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European Heritage campus - 28 July-18 August 1996

"Inventory of the religious heritage on irih off-shore "holy" islands
and development of a caretaking strategy for the monuments"

Twelve Post-graduate from nine different countries spent three weeks on Clare Island. The Campus in Clare Island drew over two hundred and fifty applicants from all european countries, representing the largest group of applicants to any of the campus programmes.

campus 96The final group of 12 participants came from Spain (2), France (2), Greece, Italy, Lithuania, Croatia, Poland (2), the Czech Republic,and Sweden from a diverse range of academic backgrounds,including fine arts and design, architecture, archaeology, sociology,political science and ethnology.

Participants worked on four separate projects:

  • One group prepared an illustrated inventory of holy sites on Irish off-shore islands from Erris Head to Slyne Head. Special emphasis was given to the "holy" islands, those uninhabited islands which contain important early Christian monastic and hermitage settlements and cross slabs, dating from the 5th to the 8th century.
  • Another group worked on a policy document aimed at formulating interpretation, conservation and access policies for these monuments through interviews and consultation with local government planners, tourism planners, tourism managers, officials at the Office of Public Works and representatives of community cooperatives on Clare Island and Inishturk. It was hoped that policy proposals gleaned from one region would be applicable to the other holy islands along the western seaboard, streching from the Skelligs to Inishtrahull.
  • A third group worked on a document designed to present a visual interpretation of the unique medieval wall paintings of Clare Island Abbey. These paintings have been the subject of a major conservation project over the past seven years.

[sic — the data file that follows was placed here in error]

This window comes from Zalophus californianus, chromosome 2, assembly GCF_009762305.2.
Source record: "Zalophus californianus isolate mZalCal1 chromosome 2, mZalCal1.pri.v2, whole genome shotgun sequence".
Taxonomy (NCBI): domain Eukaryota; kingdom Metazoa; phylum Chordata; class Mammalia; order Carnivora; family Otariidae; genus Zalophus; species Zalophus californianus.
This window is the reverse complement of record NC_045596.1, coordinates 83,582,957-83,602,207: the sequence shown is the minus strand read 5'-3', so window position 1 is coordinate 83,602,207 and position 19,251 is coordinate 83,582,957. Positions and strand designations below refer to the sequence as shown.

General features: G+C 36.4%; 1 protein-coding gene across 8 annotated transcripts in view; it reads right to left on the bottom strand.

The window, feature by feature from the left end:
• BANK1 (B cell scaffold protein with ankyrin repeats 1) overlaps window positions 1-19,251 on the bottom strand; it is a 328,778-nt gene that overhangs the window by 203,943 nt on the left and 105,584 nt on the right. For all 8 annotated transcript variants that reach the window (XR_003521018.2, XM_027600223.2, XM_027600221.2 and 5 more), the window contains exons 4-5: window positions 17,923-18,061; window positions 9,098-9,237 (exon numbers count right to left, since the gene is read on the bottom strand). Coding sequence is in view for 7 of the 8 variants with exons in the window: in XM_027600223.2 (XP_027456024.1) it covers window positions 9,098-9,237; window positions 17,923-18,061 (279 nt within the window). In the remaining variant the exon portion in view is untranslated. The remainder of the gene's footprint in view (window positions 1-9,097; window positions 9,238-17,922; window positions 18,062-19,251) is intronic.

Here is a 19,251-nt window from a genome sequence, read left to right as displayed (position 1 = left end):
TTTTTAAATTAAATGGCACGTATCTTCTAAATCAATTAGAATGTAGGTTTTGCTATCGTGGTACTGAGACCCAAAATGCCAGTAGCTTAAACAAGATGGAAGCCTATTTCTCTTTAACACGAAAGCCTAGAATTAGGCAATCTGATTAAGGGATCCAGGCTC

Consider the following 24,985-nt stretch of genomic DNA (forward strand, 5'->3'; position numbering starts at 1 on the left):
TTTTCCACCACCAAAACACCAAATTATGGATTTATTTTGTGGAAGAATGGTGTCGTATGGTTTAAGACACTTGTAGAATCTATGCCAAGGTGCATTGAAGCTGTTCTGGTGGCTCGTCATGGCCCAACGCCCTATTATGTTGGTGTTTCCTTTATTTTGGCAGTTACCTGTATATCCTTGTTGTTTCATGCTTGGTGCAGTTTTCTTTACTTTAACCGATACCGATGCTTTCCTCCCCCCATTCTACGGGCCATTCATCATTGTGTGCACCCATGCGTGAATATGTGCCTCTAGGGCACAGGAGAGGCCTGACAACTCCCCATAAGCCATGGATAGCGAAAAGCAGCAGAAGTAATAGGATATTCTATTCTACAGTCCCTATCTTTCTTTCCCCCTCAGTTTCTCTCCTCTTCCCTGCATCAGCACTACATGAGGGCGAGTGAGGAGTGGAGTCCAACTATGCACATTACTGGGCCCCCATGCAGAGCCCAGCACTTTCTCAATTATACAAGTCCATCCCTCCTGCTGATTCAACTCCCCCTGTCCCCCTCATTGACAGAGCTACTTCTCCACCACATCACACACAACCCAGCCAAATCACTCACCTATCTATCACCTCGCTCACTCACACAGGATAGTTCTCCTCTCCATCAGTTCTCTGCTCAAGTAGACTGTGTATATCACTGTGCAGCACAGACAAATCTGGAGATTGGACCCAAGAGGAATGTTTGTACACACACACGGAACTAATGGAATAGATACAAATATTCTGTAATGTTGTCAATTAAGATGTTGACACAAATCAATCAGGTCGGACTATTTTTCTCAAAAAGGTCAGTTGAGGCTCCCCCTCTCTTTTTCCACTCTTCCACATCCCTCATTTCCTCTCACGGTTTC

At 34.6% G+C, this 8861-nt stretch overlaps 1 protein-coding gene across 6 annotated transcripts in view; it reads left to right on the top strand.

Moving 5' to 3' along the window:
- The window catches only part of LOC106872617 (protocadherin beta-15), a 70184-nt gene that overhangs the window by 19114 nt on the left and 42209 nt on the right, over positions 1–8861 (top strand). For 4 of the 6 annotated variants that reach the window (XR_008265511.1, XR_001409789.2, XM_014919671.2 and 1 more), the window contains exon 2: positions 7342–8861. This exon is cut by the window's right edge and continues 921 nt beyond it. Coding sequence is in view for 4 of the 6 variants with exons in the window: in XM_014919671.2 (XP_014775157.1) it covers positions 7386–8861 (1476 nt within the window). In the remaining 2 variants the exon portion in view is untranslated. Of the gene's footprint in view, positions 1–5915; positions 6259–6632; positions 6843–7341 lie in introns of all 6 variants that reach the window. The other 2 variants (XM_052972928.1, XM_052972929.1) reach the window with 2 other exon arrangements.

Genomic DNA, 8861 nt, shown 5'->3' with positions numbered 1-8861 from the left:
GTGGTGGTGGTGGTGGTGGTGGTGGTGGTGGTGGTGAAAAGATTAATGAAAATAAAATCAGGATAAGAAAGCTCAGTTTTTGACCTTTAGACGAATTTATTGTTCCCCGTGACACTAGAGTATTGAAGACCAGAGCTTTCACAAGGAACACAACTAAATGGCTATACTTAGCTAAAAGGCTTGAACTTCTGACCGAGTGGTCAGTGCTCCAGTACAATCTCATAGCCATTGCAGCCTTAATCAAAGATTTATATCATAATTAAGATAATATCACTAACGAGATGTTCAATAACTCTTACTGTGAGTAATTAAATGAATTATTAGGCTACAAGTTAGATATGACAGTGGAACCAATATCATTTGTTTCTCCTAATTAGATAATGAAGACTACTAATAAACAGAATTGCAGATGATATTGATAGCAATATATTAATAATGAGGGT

• Finally, some of the Campus participants documented, collected folklore and made visual interpretations of the two holy wells on Clare Island.

The Campus was treated to a wonderful introduction to the theme of holy islands and island hermitages by Ireland's leading expert on the subject, Professor Michael Herity. Professor Herity flew in by helicopter and held the Campus spelbound for four hours, having taking time off from a field trip to some of the islands in question.

Despite the changeable weather, the group managed to visit Caher island, the Inishkeas, Inishturk (where they met with members of the Comunity Council, and enjoyed the Inishturk half-set as well as contributing some Spanish Flamenco dancing in return). The Campus rounded off their stay with their own pilgrimage up Croagh Patrick.

The Campus was a tremendous success, not only in terms of the work that was carried out in such a sort space of time, but also as regard the richness of the cultural exchange that occured between the participants and organisers and the local community.


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